The interaction between wetland nutrient content and plant quality controls aquatic plant decomposition
- 579 Downloads
We conducted an in situ decomposition experiment to better understand how habitat nutrient content controls aquatic plant decomposition and, more precisely, to determine the relative importance of the wetland conditions in decomposition, and the intrinsic degradability of plant tissues. We collected the green leaves of three aquatic plant species with contrasting plant strategies from three wetlands of differing nutrient contents, and allowed them to decompose in seven wetlands along a nutrient gradient. The plant mass loss was higher for competitive and ruderal species collected in nutrient richer wetlands as well as when they were led to decompose in nutrient richer wetlands. Plant water content correlated with mass loss for the competitive and ruderal species, which may explain the increase in mass loss with increasing nutrient content in the collection wetlands. Litter decomposition rate may be enhanced by wetland eutrophication, because of both the modification of wetland decomposition conditions and by changes in plant tissue quality.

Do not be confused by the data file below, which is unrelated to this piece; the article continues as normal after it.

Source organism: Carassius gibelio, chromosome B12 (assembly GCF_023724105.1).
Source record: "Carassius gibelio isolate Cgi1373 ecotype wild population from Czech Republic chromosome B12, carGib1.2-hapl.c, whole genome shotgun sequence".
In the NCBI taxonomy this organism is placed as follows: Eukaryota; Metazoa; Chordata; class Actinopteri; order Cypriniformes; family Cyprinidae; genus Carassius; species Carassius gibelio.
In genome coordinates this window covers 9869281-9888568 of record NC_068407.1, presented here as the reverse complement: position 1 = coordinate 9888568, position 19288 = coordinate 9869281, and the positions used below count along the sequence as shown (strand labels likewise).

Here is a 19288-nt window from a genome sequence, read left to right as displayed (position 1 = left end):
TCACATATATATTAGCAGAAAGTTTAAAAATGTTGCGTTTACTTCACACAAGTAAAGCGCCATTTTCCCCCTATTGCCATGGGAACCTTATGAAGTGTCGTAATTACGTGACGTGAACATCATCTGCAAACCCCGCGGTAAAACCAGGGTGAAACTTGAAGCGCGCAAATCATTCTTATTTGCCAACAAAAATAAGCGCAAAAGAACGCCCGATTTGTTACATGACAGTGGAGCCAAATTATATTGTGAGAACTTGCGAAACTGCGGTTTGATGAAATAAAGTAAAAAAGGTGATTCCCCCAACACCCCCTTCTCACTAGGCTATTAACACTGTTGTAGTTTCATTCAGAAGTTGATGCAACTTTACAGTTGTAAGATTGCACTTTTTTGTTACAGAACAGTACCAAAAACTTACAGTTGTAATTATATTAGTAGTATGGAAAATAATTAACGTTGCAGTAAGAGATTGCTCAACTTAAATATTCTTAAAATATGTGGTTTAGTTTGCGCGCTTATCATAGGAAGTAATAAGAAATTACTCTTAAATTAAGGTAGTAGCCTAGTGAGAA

KeywordsAdaptive strategies Decomposition Eutrophication Lignins Macrophytes
This study was funded by the French Ministry of Research and the French Water Agency (Agence de l’Eau Rhône Mediterranée Corse), and was performed under the aegis of the French LTER “Zone Atelier Bassin du Rhône”.
- EPA (1983) Phosphorus, all forms. Method 365.1 (colorimetric, automated, ascorbic acid). In: Methods for chemical analysis of water and wastes EPA-600/4-79-020. US Environmental Protection Agency, pp 365-1.1–365-1.7Google Scholar
- Grime JP (2001) Plant strategies, vegetation processes, and ecosystem properties. Wiley, New YorkGoogle Scholar
- R Core Team (2013) R: a language and environment for statistical computing. R Foundation for Statistical Computing, ViennaGoogle Scholar
- Xie YH, Yu D, Ren B (2004) Effects of nitrogen and phosphorus availability on the decomposition of aquatic plants. Hydrobiologia 80(1):29–37Google Scholar